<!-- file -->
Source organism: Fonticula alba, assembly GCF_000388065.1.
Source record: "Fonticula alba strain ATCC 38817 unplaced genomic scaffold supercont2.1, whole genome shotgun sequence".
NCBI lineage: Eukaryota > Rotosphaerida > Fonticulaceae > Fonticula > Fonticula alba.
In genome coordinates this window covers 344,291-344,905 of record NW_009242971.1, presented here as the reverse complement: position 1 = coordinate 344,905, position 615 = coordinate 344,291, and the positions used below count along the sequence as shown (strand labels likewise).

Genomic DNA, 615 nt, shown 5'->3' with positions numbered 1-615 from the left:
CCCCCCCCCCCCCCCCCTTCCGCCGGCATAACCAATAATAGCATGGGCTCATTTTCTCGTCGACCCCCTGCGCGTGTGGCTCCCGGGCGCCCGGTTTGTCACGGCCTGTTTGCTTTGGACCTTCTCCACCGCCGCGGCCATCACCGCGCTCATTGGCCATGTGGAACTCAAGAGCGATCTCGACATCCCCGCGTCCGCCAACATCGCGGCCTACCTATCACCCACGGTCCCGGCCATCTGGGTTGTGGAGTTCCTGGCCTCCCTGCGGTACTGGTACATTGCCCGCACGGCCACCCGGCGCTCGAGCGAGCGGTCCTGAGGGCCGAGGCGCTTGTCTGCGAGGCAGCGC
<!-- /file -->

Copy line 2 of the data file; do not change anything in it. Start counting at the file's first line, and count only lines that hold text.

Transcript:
Source record: "Fonticula alba strain ATCC 38817 unplaced genomic scaffold supercont2.1, whole genome shotgun sequence".